As I write this, I am receiving messages from home that my grandma, who I wrote about here, is on her death bed. She has congestive heart disease and is on morphine to control her pain. I am glad that I took time to visit her before heading West and only wish that I could prepare her a dinner of Osso Buco this evening…
It is common, when interviewing Chefs, to ask them what their death bed meal would be. The goal of the interviewer in asking this question is to find out what the Chef’s favorite food/meal is. However, in my experience, people on their death bed wish to eat nothing at all. I mean, its a good thought, but I just don’t see it happening.
Maybe asking about death row, or just before being executed, that might be more fitting. You know you are going down, you are quite possibly in good health, but your time has come. Tonight, after dinner, it’s off with your head. What do you want to eat? Wow. When putting it that way, you probably wouldn’t have an appetite either… Anyhow, you get my point.
Maybe the question should be simple and candid, like, “What is your favorite meal?”
Please keep my grandma in your thoughts and prayers today. Here is a picture of her with “The Jo” and “The Bro” from our recent visit to Duluth, MN. If you know her, you know that she has a certain way of frowning when she smiles and that in this picture she is sporting a half smile.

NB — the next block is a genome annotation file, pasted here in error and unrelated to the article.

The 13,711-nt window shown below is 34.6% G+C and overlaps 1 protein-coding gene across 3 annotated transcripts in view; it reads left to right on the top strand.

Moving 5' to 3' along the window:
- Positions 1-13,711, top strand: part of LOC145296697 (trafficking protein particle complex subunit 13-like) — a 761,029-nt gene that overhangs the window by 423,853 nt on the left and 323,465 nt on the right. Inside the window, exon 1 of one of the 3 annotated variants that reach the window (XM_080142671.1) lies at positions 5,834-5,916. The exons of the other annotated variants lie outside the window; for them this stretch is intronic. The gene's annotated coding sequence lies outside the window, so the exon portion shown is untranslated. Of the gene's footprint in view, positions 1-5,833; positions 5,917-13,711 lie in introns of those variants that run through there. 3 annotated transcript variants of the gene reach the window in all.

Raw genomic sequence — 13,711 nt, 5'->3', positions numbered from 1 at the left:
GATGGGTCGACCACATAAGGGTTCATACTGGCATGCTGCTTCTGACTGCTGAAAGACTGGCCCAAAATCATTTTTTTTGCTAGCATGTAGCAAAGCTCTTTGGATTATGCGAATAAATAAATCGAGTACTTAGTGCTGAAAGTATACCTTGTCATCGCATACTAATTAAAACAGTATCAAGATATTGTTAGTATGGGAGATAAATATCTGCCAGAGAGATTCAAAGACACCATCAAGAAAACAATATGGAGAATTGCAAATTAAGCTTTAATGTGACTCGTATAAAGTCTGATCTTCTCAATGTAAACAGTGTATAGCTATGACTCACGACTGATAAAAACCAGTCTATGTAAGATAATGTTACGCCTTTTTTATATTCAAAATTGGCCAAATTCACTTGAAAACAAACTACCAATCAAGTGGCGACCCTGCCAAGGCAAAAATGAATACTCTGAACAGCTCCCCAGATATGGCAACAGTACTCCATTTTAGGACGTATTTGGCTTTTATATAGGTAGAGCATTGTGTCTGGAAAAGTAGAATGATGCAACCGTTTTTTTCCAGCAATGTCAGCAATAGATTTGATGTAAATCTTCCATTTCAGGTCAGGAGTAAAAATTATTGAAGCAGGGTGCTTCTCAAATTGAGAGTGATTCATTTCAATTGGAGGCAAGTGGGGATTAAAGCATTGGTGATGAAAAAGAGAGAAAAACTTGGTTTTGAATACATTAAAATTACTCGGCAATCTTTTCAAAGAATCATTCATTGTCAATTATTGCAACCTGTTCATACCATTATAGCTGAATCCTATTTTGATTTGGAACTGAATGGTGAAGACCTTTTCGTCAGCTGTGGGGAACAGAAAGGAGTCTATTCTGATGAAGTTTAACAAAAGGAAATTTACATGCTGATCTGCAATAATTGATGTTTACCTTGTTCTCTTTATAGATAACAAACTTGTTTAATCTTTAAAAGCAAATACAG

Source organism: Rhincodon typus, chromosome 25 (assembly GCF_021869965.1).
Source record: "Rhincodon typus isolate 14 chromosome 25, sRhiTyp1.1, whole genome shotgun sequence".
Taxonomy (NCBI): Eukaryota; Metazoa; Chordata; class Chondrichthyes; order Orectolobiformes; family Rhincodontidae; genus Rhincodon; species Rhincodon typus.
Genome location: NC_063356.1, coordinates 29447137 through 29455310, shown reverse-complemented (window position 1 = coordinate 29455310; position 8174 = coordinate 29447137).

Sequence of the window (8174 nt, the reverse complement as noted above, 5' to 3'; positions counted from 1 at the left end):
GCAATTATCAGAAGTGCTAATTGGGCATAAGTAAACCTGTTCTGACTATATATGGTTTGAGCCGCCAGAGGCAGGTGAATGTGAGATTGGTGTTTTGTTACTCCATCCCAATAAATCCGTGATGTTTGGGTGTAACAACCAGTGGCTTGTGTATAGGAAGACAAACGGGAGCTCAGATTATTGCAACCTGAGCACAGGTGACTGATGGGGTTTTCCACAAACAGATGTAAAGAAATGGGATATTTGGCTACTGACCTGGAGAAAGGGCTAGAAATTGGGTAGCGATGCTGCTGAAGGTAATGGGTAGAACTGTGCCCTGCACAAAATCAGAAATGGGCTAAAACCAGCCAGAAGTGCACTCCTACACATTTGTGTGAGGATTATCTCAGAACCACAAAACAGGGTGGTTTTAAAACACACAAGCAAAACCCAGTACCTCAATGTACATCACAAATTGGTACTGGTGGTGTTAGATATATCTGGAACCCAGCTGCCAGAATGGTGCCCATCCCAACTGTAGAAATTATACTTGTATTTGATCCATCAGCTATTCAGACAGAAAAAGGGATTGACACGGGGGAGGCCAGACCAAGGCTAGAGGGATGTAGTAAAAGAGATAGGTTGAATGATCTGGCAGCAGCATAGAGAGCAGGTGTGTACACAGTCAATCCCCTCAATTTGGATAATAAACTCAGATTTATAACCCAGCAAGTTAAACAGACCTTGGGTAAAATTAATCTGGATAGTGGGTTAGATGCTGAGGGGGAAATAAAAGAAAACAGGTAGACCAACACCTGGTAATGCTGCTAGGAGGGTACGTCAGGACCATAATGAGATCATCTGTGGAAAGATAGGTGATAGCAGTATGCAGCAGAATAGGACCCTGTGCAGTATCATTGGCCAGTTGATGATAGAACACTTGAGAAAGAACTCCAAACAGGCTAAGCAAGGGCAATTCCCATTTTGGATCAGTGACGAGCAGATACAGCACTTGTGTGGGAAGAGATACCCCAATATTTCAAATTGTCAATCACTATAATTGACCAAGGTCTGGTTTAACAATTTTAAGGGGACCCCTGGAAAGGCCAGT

Okay, enough talk about death. On with the Chlorophyll!!!
I first learned about Osso Buco in Culinary School, but didn’t have a chance to make it regularly until I worked at the Kincaid Grille in Anchorage, AK. Chef Al Levinsohn, who had the single greatest impact on my Culinary Career, shared his recipe with me and I’ve been making it ever since. Here’s a picture of Chef Al with the line I used to cook Osso Buco on just over his left shoulder…
The goal with this dish is to get a hard sear on the meat so that it looks like this. You can see the built in marrow starter as well.
From there, you keep it simple (and Paleo), and let the synergy of the mire poix, tomatoes and citrus imbue the meat with their subtle, aromatic flavors. The end product is a thing of beauty, just be sure to plan ahead so you can let the meat cool in its braising liquid…
Here is the video, which first aired a few weeks ago on the CrossFit Journal. If you have not subscribed to The Journal yet, put it on your list of things to do.
Here is another pic of the Osso just before it is covered and braised. When braising, you want your meats covered with liquid approximately half of their thickness. You also want to turn them at least once during the braising process to keep all surfaces evenly moistened with the cooking liquid.
The beauty of the braise is that the moist heat gently breaks down connective tissue so the finished product is tender. In doing so, the melted connective tissue lends body and flavor to the braising liquid, which becomes the accompanying sauce. This cooking technique maximizes flavor retention!!!
Anyways, I’ll stop geeking out on this stuff and let you get to cooking. Osso Buco is another great alternative to Turkey at Thanksgiving, especially if your guest count is 10 or less. Here’s one more pic. I know the rosemary sprig garnis is so 70s, but I like height and I wanted to infuse the marrow with some “dew of the sea.” Look that one up…
As my Uncle Juice would say, “Keep It Classy” and “Keep It Paleo!” this Thanksgiving.
If you are reading this, you have more to be thankful for than you even know…
Share your pictures and stories, I love to see/hear how things turn out!
Your Guide to Culinary Fitness,
“Keep It Paleo!”